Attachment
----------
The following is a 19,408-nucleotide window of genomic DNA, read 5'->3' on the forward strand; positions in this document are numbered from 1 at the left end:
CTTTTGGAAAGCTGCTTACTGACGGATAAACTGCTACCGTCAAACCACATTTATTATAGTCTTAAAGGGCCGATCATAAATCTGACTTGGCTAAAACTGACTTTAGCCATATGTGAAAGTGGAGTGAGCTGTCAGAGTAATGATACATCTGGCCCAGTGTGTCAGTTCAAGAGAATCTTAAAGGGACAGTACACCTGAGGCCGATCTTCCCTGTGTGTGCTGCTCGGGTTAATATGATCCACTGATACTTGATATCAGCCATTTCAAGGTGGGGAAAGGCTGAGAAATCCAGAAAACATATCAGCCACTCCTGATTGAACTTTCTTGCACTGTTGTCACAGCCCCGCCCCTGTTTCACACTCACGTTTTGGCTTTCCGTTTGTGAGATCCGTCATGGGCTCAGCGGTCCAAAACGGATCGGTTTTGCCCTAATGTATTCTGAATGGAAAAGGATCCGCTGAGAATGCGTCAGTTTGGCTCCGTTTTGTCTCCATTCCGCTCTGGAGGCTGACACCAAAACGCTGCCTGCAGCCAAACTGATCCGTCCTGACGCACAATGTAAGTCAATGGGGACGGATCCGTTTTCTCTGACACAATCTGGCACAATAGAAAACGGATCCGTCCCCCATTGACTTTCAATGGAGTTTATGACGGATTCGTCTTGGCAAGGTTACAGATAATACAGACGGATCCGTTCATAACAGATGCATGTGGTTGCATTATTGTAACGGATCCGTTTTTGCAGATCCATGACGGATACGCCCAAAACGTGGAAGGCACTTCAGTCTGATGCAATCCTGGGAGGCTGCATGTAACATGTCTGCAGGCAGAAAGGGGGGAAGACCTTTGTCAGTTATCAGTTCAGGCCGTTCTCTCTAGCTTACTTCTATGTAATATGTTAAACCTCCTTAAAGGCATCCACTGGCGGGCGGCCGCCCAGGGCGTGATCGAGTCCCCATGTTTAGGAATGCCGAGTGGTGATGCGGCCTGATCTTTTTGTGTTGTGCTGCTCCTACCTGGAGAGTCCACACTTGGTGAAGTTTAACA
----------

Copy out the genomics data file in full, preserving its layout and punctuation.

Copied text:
The following is a 19,408-nucleotide window of genomic DNA, read 5'->3' on the forward strand; positions in this document are numbered from 1 at the left end:
CTTTTGGAAAGCTGCTTACTGACGGATAAACTGCTACCGTCAAACCACATTTATTATAGTCTTAAAGGGCCGATCATAAATCTGACTTGGCTAAAACTGACTTTAGCCATATGTGAAAGTGGAGTGAGCTGTCAGAGTAATGATACATCTGGCCCAGTGTGTCAGTTCAAGAGAATCTTAAAGGGACAGTACACCTGAGGCCGATCTTCCCTGTGTGTGCTGCTCGGGTTAATATGATCCACTGATACTTGATATCAGCCATTTCAAGGTGGGGAAAGGCTGAGAAATCCAGAAAACATATCAGCCACTCCTGATTGAACTTTCTTGCACTGTTGTCACAGCCCCGCCCCTGTTTCACACTCACGTTTTGGCTTTCCGTTTGTGAGATCCGTCATGGGCTCAGCGGTCCAAAACGGATCGGTTTTGCCCTAATGTATTCTGAATGGAAAAGGATCCGCTGAGAATGCGTCAGTTTGGCTCCGTTTTGTCTCCATTCCGCTCTGGAGGCTGACACCAAAACGCTGCCTGCAGCCAAACTGATCCGTCCTGACGCACAATGTAAGTCAATGGGGACGGATCCGTTTTCTCTGACACAATCTGGCACAATAGAAAACGGATCCGTCCCCCATTGACTTTCAATGGAGTTTATGACGGATTCGTCTTGGCAAGGTTACAGATAATACAGACGGATCCGTTCATAACAGATGCATGTGGTTGCATTATTGTAACGGATCCGTTTTTGCAGATCCATGACGGATACGCCCAAAACGTGGAAGGCACTTCAGTCTGATGCAATCCTGGGAGGCTGCATGTAACATGTCTGCAGGCAGAAAGGGGGGAAGACCTTTGTCAGTTATCAGTTCAGGCCGTTCTCTCTAGCTTACTTCTATGTAATATGTTAAACCTCCTTAAAGGCATCCACTGGCGGGCGGCCGCCCAGGGCGTGATCGAGTCCCCATGTTTAGGAATGCCGAGTGGTGATGCGGCCTGATCTTTTTGTGTTGTGCTGCTCCTACCTGGAGAGTCCACACTTGGTGAAGTTTAACA